Your business plans have their own hierarchy of needs — levels that define your ability to predict success. Inspired by Maslow’s Hierarchy of Needs, you can start to identify opportunities, strengths and weaknesses by examining your own marketing plan as a pyramid.
In this third episode of our three-part podcast series, we detail the fifth and final level — prediction, and how you can leverage the insights established within the previous layers to predict your marketing activity.
Level 5: Prediction
Welcome to Callahan’s Uncovering Aha! podcast. We talk about a range of topics for marketing decision-makers, with a special focus on how to uncover insights in data to drive brand strategy and inspire creativity. Featuring Jan-Eric Anderson and Zack Pike.
Level 5: Prediction
Today is our final episode, episode five, in our series of the hierarchy of needs for marketing and media insights. So we’re excited to get to this ultimate layer, the fifth, highest layer on that hierarchy of needs. By way of a really quick recap, I’ll start from the bottom and work my way up the pyramid. The base layer that we talked about in our first episode is labeled delivery of activity, which really speaks to the marketing activity that we’re putting into the world to support the business. This would include very basic media reporting, number of impressions, engagements, those types of things that you’re getting that are supporting the business.
One layer up from that, layer two, is labeled efficiency and optimization. So that goes an extra step within understanding the quality of the media that you’re running and the marketing support that you have, and also provides insights on how to improve the media support your have, to better support the business.
The third layer starts to pivot away from a little bit of just what you’re doing from a marketing standpoint, from a media standpoint, but also getting the other factors. We labeled this internal factors. It starts to expand beyond just promotion of your business and gets into some of the other elements of the marketing mix, things like your actual product, the quality of your product, your pricing strategy, your distribution strategy or accessibility of your product. So those internal factors and analysis around that becomes the third layer.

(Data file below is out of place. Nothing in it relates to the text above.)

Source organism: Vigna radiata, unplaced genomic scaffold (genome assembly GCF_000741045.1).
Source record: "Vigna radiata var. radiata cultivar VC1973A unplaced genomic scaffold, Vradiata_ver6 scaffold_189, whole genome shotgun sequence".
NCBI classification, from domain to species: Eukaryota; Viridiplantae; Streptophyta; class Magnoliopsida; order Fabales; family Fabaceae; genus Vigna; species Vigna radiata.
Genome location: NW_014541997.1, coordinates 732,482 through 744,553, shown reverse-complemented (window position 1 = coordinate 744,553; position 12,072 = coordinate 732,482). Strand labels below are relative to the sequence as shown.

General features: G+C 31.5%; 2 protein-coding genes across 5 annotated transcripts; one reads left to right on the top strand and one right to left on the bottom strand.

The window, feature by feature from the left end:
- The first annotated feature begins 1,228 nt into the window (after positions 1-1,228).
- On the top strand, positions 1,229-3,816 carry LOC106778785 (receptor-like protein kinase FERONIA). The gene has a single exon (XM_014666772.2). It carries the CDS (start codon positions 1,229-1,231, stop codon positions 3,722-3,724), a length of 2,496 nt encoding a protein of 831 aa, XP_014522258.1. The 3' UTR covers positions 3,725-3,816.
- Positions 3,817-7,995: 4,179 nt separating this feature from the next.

And then similar to that, as we get to that fourth layer, the fourth layer is labeled external factors. These are factors that are beyond our control, that we cannot manage as a company, but certainly have impact. This would include things like weather or economic conditions or competitive activity or cultural events, things that are very real, have a very clear impact on our business, but are not things that we can plan for, not things that we can control, but things we need to be aware of as we try to understand the quality of our marketing activities and gain insights on what we’re doing.
So all of those layers lead up to this fifth layer, which is the ultimate top of the pyramid layer, and this is what all roads are really leading to. This is the holy grail, and this layer is labeled prediction. And what this really speaks to is, how do you leverage all these insights you’ve been pulling to understand and pull them together in a way that helps you predict the future? Said another way, what can I expect from my marketing activity? When I put X into the world, what should I expect back in return in terms of sales? And this is really the holy grail of marketing insights.